Endoscopy and Digestive Diseases: Your Quick Guide

The nonsurgical procedure that is carried out to examine the digestive tract is called an endoscopy. This procedure uses an endoscope, a flexible tube that has a camera and light attached to it. Images/pictures of the digest tract will be viewed on a color TV monitor.

When an upper endoscopy is performed, the endoscope will be passed through the patient’s mouth and throat. From there, it will pass through the esophagus and allow the doctors to view the stomach, esophagus, and the small intestine’s upper part. An endoscope can also be passed into the colon or the large intestine.

Endoscopic retrograde cholangiopancreaticography (ERCP) is a special form of endoscopy that allows doctors to look into the gallbladder, pancreas, and other related structures. ERCP is also used for biopsies and stent placements.

When is Endoscopy Done?

Endoscopy is recommended to evaluate the following:

  • Growths in the colon (polyps)
  • Pain in the stomach
  • Gastritis
  • Ulcers
  • Swallowing difficulty
  • Changes in the patient’s bowel habits (diarrhea or chronic constipation)
  • Esophagus blockage
  • Pancreatitis
  • Ulcerative colitis (UC)
  • Crohn’s disease
  • Inflammatory bowel diseases (IBD)
  • Hiatal hernia
  • Blood in the urine
  • Unusual bleeding in the vagina
  • Other problems in the digestive tract

Prior to the procedure, doctors will need to review the symptoms and conduct a physical examination. Other blood tests may also be done before an endoscopy is performed.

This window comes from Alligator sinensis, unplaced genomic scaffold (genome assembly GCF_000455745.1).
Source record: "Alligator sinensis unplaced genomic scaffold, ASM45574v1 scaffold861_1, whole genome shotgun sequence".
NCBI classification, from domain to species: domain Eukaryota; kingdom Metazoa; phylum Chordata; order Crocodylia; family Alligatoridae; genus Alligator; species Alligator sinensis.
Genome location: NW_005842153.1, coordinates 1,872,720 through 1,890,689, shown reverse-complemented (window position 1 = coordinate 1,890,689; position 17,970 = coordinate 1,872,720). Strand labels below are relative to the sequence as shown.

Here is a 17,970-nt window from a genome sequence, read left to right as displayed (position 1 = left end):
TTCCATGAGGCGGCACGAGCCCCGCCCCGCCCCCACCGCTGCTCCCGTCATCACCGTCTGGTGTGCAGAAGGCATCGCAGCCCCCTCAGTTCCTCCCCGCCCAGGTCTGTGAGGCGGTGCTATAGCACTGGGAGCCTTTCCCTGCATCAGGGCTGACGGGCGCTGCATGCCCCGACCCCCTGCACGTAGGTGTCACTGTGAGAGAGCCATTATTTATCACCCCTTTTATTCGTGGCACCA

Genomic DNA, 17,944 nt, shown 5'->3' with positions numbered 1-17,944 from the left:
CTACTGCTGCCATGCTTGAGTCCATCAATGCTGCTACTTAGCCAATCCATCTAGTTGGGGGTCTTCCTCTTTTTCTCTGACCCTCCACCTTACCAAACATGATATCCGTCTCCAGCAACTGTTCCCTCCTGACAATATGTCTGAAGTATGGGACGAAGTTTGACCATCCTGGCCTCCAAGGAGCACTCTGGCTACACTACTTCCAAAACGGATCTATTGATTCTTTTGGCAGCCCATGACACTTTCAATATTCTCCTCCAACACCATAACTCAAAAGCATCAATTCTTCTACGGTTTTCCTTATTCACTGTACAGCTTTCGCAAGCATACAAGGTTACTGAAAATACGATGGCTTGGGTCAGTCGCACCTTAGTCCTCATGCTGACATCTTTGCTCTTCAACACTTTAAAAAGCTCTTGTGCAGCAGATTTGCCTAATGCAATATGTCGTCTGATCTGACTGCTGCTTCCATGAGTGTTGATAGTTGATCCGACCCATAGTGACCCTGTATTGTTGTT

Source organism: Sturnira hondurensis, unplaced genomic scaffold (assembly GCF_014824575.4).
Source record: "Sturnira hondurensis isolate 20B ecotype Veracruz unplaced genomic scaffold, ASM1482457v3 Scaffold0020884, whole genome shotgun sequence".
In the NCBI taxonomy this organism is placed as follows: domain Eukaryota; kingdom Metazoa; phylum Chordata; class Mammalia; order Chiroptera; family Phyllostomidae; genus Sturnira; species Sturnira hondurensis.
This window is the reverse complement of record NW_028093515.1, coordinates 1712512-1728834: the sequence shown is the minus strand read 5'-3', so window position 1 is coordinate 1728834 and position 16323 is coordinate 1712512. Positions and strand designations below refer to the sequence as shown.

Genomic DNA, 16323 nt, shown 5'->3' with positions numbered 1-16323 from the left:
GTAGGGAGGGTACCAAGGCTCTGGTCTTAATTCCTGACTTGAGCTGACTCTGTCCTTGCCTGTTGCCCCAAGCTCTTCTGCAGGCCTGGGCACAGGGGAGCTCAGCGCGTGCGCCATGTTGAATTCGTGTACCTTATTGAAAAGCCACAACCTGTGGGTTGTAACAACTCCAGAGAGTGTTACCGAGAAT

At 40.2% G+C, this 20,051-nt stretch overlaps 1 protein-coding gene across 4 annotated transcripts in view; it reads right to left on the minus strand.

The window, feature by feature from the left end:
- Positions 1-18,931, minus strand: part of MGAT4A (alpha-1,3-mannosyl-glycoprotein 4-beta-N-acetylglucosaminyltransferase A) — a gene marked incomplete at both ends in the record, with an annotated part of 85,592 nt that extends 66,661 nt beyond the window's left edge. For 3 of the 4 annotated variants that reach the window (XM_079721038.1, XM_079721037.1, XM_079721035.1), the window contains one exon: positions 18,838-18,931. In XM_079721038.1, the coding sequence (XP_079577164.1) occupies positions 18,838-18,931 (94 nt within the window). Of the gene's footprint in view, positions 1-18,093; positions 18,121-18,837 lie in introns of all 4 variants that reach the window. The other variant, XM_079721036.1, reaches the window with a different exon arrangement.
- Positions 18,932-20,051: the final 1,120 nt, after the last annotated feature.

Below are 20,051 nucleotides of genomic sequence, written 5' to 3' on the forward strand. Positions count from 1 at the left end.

The tests will give doctors a better understanding of the likely cause of the symptoms. The tests can also help doctors gauge if the condition can be treated without surgery or endoscopy.

An endoscopy may also be requested when a biopsy needs to be done to check for the presence of specific conditions. The procedure may also be carried out to treat any possible digestive tract issues. 

Polyps can also be removed from the colon using the endoscope to help prevent colon cancer from developing. ERCP can also be used to remove gallstones that have moved from the gallbladder to the bile duct.

Endoscopy also allows doctors to examine an organ visually without making a large incision. Endoscopy can also:

  • Help doctors identify the cause of abnormal symptoms patients might have
  • Help doctors remove a small tissue sample which will be sent to the lab for additional testing (this procedure is referred to as endoscopic biopsy)
  • Allows doctors to see inside the body (removing tumors or gallstones or repairing stomach ulcer)

Is the Procedure Safe?

Generally, endoscopy is considered a very safe procedure. However, it also comes with some possible complications including:

  • Pancreatitis
  • Perforation (or a tear in the patient’s gut wall)
  • Bleeding
  • Reaction to sedation
  • Pain in the chest
  • Possible damage to some organs
  • Redness and swelling at the site of the incision

Risks will also often depend on the condition of the patient and the procedure’s location. For instance, if capsule endoscopy is performed, there is a very small risk of the capsule getting stuck in the digestive tract. 

The risk is also higher for patients with conditions that cause digestive tract narrowing. In similar scenarios, the capsule will be removed surgically. It is also recommended that you ask your doctor for alarming symptoms you need to look out for after the procedure.

Who Will Perform the Procedure?

Sigmoidoscopy can be done in the office by a family doctor or an internist overseas. However, in Singapore, endoscopies can only be done typically performed by gastroenterologists (gastroenterology specialists). Gastrointestinal surgeons can also carry out the procedure.

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